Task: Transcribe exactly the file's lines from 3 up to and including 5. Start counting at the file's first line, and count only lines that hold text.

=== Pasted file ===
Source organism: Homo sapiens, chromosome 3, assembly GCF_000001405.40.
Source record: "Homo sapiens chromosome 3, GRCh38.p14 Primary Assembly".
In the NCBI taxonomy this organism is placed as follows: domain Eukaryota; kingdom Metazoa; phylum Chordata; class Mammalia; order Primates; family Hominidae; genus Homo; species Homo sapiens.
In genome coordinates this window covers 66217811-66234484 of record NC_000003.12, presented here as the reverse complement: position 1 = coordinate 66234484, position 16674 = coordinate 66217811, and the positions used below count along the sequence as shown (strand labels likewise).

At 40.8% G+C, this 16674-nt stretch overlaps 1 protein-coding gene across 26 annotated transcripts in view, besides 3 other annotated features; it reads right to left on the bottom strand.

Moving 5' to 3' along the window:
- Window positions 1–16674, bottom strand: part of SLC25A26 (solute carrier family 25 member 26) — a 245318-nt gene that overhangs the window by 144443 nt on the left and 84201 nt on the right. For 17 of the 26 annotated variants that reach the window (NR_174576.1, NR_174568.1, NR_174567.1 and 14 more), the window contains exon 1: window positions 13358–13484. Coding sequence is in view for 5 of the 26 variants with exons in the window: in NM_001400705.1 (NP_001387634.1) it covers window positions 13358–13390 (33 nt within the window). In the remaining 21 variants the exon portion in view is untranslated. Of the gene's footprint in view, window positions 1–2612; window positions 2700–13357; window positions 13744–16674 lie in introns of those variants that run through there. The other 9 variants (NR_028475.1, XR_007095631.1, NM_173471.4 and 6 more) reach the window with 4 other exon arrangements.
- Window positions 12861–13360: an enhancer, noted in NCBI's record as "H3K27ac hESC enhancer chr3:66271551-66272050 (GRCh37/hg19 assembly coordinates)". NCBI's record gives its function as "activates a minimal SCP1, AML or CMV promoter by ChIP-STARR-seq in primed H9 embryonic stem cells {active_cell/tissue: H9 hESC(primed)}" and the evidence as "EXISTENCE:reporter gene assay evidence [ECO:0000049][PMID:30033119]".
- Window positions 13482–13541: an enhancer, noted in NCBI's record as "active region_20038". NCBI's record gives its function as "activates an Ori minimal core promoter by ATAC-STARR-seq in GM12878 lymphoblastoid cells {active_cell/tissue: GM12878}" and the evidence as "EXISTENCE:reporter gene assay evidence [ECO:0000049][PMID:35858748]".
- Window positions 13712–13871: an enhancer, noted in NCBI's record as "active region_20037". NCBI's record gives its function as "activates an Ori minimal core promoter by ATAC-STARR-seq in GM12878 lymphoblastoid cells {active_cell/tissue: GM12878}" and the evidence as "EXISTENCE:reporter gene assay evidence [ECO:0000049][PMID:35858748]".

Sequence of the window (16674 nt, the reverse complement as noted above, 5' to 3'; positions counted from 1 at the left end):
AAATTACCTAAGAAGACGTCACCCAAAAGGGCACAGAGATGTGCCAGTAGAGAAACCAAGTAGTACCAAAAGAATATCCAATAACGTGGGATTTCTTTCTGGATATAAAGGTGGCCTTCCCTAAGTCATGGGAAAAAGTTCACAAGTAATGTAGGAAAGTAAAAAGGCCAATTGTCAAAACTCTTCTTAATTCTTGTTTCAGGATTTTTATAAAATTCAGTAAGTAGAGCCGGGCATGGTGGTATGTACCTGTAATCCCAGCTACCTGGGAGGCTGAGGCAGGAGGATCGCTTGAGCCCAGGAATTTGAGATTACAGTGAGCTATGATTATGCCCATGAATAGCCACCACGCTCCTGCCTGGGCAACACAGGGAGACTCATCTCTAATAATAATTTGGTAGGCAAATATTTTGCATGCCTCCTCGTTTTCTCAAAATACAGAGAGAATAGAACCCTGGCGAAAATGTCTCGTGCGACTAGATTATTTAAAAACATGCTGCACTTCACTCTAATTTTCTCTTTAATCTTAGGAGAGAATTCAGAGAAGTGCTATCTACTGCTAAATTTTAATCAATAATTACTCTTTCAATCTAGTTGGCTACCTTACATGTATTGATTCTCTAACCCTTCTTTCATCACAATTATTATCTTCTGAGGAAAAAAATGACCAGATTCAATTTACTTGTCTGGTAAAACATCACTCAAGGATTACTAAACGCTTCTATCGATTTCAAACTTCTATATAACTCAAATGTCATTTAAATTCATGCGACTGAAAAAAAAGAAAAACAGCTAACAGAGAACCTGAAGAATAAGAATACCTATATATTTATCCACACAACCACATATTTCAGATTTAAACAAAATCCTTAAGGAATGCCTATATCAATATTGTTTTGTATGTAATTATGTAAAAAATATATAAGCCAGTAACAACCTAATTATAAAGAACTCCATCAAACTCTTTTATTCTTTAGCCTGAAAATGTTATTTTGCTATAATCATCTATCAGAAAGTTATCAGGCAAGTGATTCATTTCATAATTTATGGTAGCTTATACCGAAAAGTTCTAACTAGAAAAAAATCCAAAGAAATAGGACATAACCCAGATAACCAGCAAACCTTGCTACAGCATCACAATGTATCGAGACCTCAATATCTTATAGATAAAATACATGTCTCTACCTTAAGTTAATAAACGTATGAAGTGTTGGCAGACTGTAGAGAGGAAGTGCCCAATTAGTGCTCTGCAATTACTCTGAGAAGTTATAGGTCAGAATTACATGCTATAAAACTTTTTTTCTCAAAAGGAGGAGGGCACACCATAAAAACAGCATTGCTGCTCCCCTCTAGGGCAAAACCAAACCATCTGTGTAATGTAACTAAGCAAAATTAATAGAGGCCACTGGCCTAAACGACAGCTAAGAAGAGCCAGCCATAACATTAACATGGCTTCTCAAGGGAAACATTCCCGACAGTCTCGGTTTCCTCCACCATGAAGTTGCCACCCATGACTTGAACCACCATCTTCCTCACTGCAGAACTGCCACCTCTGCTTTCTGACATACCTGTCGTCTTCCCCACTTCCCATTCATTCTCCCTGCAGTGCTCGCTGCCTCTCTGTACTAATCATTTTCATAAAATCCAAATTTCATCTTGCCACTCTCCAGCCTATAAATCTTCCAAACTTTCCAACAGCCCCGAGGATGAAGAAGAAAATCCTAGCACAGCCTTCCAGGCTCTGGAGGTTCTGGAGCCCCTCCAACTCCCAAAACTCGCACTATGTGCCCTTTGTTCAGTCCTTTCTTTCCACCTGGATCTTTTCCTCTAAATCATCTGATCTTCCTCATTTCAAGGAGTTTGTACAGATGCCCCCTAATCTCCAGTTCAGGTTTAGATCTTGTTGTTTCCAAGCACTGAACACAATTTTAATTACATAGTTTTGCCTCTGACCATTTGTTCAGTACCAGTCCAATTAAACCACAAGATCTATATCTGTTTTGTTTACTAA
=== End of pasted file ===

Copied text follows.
In the NCBI taxonomy this organism is placed as follows: domain Eukaryota; kingdom Metazoa; phylum Chordata; class Mammalia; order Primates; family Hominidae; genus Homo; species Homo sapiens.
In genome coordinates this window covers 66217811-66234484 of record NC_000003.12, presented here as the reverse complement: position 1 = coordinate 66234484, position 16674 = coordinate 66217811, and the positions used below count along the sequence as shown (strand labels likewise).

At 40.8% G+C, this 16674-nt stretch overlaps 1 protein-coding gene across 26 annotated transcripts in view, besides 3 other annotated features; it reads right to left on the bottom strand.